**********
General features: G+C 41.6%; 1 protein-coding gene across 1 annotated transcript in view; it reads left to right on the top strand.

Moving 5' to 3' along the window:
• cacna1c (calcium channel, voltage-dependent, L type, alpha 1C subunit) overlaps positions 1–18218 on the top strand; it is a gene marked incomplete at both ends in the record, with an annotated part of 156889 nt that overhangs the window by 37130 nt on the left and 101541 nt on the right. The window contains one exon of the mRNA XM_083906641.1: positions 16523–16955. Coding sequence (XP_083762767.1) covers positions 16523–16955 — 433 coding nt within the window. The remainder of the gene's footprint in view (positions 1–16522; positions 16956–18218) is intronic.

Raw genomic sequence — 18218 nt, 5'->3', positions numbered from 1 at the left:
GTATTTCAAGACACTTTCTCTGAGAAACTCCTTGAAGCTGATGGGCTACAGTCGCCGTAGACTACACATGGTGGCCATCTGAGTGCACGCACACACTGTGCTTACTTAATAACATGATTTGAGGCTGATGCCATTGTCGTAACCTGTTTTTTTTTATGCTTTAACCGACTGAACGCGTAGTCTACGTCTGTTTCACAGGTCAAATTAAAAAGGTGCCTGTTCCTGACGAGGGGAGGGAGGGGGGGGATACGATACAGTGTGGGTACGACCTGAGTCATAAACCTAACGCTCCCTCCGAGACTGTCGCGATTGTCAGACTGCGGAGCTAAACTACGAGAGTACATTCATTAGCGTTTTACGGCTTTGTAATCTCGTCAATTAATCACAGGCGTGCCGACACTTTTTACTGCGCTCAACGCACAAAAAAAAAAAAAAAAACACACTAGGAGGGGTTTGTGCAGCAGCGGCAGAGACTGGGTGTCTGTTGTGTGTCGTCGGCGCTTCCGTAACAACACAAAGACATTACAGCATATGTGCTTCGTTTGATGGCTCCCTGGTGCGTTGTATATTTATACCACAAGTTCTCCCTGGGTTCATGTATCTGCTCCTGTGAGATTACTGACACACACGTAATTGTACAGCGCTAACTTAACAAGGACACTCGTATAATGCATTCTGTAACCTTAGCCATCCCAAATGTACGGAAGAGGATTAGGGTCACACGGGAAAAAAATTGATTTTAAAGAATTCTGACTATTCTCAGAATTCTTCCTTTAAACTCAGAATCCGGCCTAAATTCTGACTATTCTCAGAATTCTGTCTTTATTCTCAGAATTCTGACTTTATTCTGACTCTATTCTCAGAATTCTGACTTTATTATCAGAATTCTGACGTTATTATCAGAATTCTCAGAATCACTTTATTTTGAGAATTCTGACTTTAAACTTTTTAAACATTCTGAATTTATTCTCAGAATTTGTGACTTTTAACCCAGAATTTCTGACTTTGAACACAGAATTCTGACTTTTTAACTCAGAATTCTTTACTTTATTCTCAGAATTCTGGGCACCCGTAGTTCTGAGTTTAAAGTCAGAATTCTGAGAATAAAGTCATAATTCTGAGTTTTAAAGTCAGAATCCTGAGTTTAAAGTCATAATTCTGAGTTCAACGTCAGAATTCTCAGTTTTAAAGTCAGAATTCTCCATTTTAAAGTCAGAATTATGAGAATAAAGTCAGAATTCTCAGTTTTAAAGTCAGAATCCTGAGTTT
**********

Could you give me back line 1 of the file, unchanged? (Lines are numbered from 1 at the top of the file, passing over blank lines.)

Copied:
General features: G+C 41.6%; 1 protein-coding gene across 1 annotated transcript in view; it reads left to right on the top strand.